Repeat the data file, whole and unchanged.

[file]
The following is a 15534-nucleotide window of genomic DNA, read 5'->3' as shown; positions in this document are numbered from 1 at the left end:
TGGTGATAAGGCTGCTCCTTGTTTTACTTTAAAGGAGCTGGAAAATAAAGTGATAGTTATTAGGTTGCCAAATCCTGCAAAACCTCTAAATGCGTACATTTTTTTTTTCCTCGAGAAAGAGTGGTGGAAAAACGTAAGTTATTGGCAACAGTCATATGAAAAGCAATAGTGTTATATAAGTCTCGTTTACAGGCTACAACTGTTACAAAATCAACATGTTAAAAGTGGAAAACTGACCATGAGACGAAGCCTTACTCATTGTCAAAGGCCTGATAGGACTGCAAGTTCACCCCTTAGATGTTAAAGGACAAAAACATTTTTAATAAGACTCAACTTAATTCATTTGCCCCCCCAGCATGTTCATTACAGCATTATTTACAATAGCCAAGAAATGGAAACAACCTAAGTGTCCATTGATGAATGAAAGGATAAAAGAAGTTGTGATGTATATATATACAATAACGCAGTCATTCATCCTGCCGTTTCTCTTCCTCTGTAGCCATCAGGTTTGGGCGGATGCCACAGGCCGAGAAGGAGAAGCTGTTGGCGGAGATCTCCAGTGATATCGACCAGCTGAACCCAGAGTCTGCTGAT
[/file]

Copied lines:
The following is a 15534-nucleotide window of genomic DNA, read 5'->3' as shown; positions in this document are numbered from 1 at the left end:
TGGTGATAAGGCTGCTCCTTGTTTTACTTTAAAGGAGCTGGAAAATAAAGTGATAGTTATTAGGTTGCCAAATCCTGCAAAACCTCTAAATGCGTACATTTTTTTTTTCCTCGAGAAAGAGTGGTGGAAAAACGTAAGTTATTGGCAACAGTCATATGAAAAGCAATAGTGTTATATAAGTCTCGTTTACAGGCTACAACTGTTACAAAATCAACATGTTAAAAGTGGAAAACTGACCATGAGACGAAGCCTTACTCATTGTCAAAGGCCTGATAGGACTGCAAGTTCACCCCTTAGATGTTAAAGGACAAAAACATTTTTAATAAGACTCAACTTAATTCATTTGCCCCCCCAGCATGTTCATTACAGCATTATTTACAATAGCCAAGAAATGGAAACAACCTAAGTGTCCATTGATGAATGAAAGGATAAAAGAAGTTGTGATGTATATATATACAATAACGCAGTCATTCATCCTGCCGTTTCTCTTCCTCTGTAGCCATCAGGTTTGGGCGGATGCCACAGGCCGAGAAGGAGAAGCTGTTGGCGGAGATCTCCAGTGATATCGACCAGCTGAACCCAGAGTCTGCTGAT